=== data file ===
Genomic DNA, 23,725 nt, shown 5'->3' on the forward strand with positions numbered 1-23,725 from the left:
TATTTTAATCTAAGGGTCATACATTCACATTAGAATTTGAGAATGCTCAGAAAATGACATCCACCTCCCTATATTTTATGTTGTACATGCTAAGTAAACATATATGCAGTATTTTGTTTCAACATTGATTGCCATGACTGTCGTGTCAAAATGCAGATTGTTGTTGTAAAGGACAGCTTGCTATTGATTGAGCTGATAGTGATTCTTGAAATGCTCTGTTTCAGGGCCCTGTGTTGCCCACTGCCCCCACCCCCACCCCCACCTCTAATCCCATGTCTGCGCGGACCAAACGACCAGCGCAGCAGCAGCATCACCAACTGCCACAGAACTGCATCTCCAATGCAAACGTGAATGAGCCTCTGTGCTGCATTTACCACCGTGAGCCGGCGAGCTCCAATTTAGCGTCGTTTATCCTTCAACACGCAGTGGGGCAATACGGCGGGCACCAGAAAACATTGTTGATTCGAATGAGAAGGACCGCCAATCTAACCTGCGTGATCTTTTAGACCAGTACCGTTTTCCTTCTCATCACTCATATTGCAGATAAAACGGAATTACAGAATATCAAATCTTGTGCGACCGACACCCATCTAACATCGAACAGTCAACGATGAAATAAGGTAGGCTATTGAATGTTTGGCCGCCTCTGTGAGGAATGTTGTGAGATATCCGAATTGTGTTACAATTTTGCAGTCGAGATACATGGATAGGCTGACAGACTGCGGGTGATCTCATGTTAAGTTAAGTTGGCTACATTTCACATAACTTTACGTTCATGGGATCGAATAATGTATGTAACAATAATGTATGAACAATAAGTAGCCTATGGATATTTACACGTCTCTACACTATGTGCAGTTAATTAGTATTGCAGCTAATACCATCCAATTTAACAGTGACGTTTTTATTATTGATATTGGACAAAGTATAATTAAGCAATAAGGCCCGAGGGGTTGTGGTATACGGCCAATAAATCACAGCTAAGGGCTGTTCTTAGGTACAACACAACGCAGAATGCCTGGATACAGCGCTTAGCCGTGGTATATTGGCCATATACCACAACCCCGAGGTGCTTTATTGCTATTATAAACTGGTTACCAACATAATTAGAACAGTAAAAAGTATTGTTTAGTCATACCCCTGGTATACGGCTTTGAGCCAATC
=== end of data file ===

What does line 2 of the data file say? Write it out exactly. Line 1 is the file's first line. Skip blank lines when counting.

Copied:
TATTTTAATCTAAGGGTCATACATTCACATTAGAATTTGAGAATGCTCAGAAAATGACATCCACCTCCCTATATTTTATGTTGTACATGCTAAGTAAACATATATGCAGTATTTTGTTTCAACATTGATTGCCATGACTGTCGTGTCAAAATGCAGATTGTTGTTGTAAAGGACAGCTTGCTATTGATTGAGCTGATAGTGATTCTTGAAATGCTCTGTTTCAGGGCCCTGTGTTGCCCACTGCCCCCACCCCCACCCCCACCTCTAATCCCATGTCTGCGCGGACCAAACGACCAGCGCAGCAGCAGCATCACCAACTGCCACAGAACTGCATCTCCAATGCAAACGTGAATGAGCCTCTGTGCTGCATTTACCACCGTGAGCCGGCGAGCTCCAATTTAGCGTCGTTTATCCTTCAACACGCAGTGGGGCAATACGGCGGGCACCAGAAAACATTGTTGATTCGAATGAGAAGGACCGCCAATCTAACCTGCGTGATCTTTTAGACCAGTACCGTTTTCCTTCTCATCACTCATATTGCAGATAAAACGGAATTACAGAATATCAAATCTTGTGCGACCGACACCCATCTAACATCGAACAGTCAACGATGAAATAAGGTAGGCTATTGAATGTTTGGCCGCCTCTGTGAGGAATGTTGTGAGATATCCGAATTGTGTTACAATTTTGCAGTCGAGATACATGGATAGGCTGACAGACTGCGGGTGATCTCATGTTAAGTTAAGTTGGCTACATTTCACATAACTTTACGTTCATGGGATCGAATAATGTATGTAACAATAATGTATGAACAATAAGTAGCCTATGGATATTTACACGTCTCTACACTATGTGCAGTTAATTAGTATTGCAGCTAATACCATCCAATTTAACAGTGACGTTTTTATTATTGATATTGGACAAAGTATAATTAAGCAATAAGGCCCGAGGGGTTGTGGTATACGGCCAATAAATCACAGCTAAGGGCTGTTCTTAGGTACAACACAACGCAGAATGCCTGGATACAGCGCTTAGCCGTGGTATATTGGCCATATACCACAACCCCGAGGTGCTTTATTGCTATTATAAACTGGTTACCAACATAATTAGAACAGTAAAAAGTATTGTTTAGTCATACCCCTGGTATACGGCTTTGAGCCAATC